First, the presence of a purchase option does not automatically preclude a finding of true lease. Second, if a purchase option exists and it or other terms in the "lease" permit the "lessee" to become full owner by merely paying no or nominal consideration after complying with its terms, the inquiry ends. The "lease" is deemed a secured transaction as a matter of law and thus subject to the provisions of U.C.C. Article Nine. See, e. g., Percival Construction Co. v. Miller & Miller Auctioneers, Inc., 532 F.2d 166, 171-72 (10th Cir. 1976), aff'g 387 F.Supp. 882 (W.D.Okl.1973); Citicorp Leasing, Inc. v. Allied Institutional Distributors, Inc., 454 F.Supp. 511, 516 (W.D.Okl.1977); Dynalectron Corp. v. Jack Richards Aircraft Co., 337 F.Supp. 659, 661 (W.D.Okl.1972). Third, if the option does require greater than nominal consideration for full ownership, a true lease is usually found. See, e. g., Crest Investment Trust, Inc. v. Atlantic Mobile Corp., 252 Md. 286, 250 A.2d 246, 249 (1969) (option price over 50% of list price); Xerox Corp. v. Smith, 67 Misc.2d 752, 325 N.Y.S.2d 682, 682-83 (N.Y.Civ.Ct.1971) (option price 50% of list price).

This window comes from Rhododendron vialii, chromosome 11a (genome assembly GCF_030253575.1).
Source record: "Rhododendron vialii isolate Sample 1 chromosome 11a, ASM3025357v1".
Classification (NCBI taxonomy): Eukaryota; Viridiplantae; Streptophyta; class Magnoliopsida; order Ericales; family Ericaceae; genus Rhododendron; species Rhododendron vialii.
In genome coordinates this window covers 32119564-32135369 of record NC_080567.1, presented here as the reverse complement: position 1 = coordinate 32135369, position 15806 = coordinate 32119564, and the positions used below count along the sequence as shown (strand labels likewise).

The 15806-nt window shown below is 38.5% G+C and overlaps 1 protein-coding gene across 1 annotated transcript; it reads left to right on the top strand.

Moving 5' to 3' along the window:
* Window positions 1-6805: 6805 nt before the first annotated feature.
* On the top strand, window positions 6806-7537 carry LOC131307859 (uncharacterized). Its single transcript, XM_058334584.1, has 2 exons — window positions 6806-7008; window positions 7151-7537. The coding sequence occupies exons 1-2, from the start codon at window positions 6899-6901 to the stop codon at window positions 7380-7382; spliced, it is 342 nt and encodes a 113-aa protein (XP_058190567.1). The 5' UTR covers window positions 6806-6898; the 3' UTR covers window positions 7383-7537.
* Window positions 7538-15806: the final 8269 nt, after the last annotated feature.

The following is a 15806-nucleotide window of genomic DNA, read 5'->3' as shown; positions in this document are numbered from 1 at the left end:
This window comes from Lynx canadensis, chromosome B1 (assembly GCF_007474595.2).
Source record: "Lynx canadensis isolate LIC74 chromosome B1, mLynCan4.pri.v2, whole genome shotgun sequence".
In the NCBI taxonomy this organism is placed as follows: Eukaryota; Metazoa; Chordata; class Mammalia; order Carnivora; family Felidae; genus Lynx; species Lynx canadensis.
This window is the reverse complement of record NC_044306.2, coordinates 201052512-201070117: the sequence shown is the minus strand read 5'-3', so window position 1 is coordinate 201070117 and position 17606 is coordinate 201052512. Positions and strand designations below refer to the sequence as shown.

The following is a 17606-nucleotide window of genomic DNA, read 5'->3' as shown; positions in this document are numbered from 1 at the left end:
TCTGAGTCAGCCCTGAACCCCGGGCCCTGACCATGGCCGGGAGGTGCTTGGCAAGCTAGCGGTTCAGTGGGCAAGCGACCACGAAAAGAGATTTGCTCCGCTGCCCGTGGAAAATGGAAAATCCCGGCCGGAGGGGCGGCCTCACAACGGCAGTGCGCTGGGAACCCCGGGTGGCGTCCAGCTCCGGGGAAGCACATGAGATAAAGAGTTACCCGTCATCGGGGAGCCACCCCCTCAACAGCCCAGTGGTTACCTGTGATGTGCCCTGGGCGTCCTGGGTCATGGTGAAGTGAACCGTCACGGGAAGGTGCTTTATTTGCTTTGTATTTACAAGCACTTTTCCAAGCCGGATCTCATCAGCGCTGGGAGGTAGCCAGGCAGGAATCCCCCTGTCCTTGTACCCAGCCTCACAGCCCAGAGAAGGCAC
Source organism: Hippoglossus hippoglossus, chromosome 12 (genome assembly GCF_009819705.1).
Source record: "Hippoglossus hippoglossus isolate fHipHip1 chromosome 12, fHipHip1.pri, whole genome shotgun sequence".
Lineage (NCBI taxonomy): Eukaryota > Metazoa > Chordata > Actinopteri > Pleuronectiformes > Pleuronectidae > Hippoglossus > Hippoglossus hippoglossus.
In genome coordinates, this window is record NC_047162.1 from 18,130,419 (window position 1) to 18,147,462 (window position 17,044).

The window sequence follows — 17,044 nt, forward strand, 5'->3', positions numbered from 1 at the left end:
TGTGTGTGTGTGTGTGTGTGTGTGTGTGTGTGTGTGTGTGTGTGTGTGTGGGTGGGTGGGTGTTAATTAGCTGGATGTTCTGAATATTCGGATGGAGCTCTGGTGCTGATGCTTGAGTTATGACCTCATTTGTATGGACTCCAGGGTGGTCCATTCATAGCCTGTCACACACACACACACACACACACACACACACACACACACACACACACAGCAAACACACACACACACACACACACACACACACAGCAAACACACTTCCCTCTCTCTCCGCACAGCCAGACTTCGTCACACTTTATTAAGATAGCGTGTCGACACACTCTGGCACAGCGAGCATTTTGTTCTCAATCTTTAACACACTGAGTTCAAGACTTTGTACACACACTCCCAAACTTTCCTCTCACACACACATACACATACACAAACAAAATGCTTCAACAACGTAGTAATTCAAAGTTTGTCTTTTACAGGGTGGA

Finally, just as the inclusion in the "lease" of a purchase option does not of itself imply a secured installment sale, the exclusion of one does not automatically imply a true lease. Thus, even though nothing in the "lease" may permit purchase at nominal consideration, the "lease" will still be deemed one intended as security if the facts otherwise expose economic realities tending to confirm that a secured transfer of ownership is afoot. See, e. g., In re Tulsa Port Warehouse Co., 29 U.C.C.Rep.Serv. 1608, 1612-13 (N.D.Okl.1980); In re Brookside Drug Store, Inc., 3 B.R. 120, 29 U.C.C.Rep.Serv. 230, 234-36 (Bkrtcy.Conn.1980).
Not surprisingly, this scheme for resolving the issue of true lease versus secured transaction has spawned considerable litigation. See generally J. White & R. Summers, Handbook of the Law Under the Uniform Commercial Code § 22-3, at 877-83 (2d ed. 1980). Under Oklahoma law the following factors tend to indicate a true lease: